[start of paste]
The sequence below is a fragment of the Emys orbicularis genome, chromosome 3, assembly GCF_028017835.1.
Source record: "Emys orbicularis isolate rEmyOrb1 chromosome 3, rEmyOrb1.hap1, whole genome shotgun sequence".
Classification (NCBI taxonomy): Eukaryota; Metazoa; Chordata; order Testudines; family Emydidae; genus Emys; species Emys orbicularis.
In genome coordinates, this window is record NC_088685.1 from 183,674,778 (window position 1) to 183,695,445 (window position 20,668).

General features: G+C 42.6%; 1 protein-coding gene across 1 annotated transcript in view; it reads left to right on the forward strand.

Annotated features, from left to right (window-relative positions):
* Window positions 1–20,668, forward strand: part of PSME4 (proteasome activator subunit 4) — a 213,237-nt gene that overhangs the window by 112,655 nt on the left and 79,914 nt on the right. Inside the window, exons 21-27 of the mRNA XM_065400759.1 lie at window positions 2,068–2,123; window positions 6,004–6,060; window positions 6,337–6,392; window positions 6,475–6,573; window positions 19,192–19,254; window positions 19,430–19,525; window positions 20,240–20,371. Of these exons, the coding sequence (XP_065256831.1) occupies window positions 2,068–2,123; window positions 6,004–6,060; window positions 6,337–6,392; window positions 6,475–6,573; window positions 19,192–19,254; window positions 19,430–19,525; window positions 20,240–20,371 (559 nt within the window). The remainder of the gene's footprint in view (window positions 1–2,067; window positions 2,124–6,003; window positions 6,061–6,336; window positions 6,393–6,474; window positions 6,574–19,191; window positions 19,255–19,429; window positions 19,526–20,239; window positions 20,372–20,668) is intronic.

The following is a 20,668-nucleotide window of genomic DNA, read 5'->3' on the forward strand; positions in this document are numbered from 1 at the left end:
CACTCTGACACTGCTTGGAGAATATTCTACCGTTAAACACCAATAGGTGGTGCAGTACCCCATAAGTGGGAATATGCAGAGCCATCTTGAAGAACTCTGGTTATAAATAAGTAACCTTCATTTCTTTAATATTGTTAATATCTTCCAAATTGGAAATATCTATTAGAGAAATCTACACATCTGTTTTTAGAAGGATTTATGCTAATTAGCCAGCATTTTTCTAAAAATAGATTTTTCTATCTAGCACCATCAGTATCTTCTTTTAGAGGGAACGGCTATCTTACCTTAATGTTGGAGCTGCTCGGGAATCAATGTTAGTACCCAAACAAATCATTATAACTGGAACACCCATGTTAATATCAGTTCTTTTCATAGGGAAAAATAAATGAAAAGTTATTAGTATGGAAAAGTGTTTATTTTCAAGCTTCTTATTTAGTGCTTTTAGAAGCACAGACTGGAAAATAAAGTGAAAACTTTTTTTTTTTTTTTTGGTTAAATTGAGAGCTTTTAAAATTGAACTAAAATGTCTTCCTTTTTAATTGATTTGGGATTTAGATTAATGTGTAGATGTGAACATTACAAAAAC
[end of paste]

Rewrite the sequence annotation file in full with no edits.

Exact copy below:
The sequence below is a fragment of the Emys orbicularis genome, chromosome 3, assembly GCF_028017835.1.
Source record: "Emys orbicularis isolate rEmyOrb1 chromosome 3, rEmyOrb1.hap1, whole genome shotgun sequence".
Classification (NCBI taxonomy): Eukaryota; Metazoa; Chordata; order Testudines; family Emydidae; genus Emys; species Emys orbicularis.
In genome coordinates, this window is record NC_088685.1 from 183,674,778 (window position 1) to 183,695,445 (window position 20,668).

General features: G+C 42.6%; 1 protein-coding gene across 1 annotated transcript in view; it reads left to right on the forward strand.

Annotated features, from left to right (window-relative positions):
* Window positions 1–20,668, forward strand: part of PSME4 (proteasome activator subunit 4) — a 213,237-nt gene that overhangs the window by 112,655 nt on the left and 79,914 nt on the right. Inside the window, exons 21-27 of the mRNA XM_065400759.1 lie at window positions 2,068–2,123; window positions 6,004–6,060; window positions 6,337–6,392; window positions 6,475–6,573; window positions 19,192–19,254; window positions 19,430–19,525; window positions 20,240–20,371. Of these exons, the coding sequence (XP_065256831.1) occupies window positions 2,068–2,123; window positions 6,004–6,060; window positions 6,337–6,392; window positions 6,475–6,573; window positions 19,192–19,254; window positions 19,430–19,525; window positions 20,240–20,371 (559 nt within the window). The remainder of the gene's footprint in view (window positions 1–2,067; window positions 2,124–6,003; window positions 6,061–6,336; window positions 6,393–6,474; window positions 6,574–19,191; window positions 19,255–19,429; window positions 19,526–20,239; window positions 20,372–20,668) is intronic.

The following is a 20,668-nucleotide window of genomic DNA, read 5'->3' on the forward strand; positions in this document are numbered from 1 at the left end:
CACTCTGACACTGCTTGGAGAATATTCTACCGTTAAACACCAATAGGTGGTGCAGTACCCCATAAGTGGGAATATGCAGAGCCATCTTGAAGAACTCTGGTTATAAATAAGTAACCTTCATTTCTTTAATATTGTTAATATCTTCCAAATTGGAAATATCTATTAGAGAAATCTACACATCTGTTTTTAGAAGGATTTATGCTAATTAGCCAGCATTTTTCTAAAAATAGATTTTTCTATCTAGCACCATCAGTATCTTCTTTTAGAGGGAACGGCTATCTTACCTTAATGTTGGAGCTGCTCGGGAATCAATGTTAGTACCCAAACAAATCATTATAACTGGAACACCCATGTTAATATCAGTTCTTTTCATAGGGAAAAATAAATGAAAAGTTATTAGTATGGAAAAGTGTTTATTTTCAAGCTTCTTATTTAGTGCTTTTAGAAGCACAGACTGGAAAATAAAGTGAAAACTTTTTTTTTTTTTTTTGGTTAAATTGAGAGCTTTTAAAATTGAACTAAAATGTCTTCCTTTTTAATTGATTTGGGATTTAGATTAATGTGTAGATGTGAACATTACAAAAAC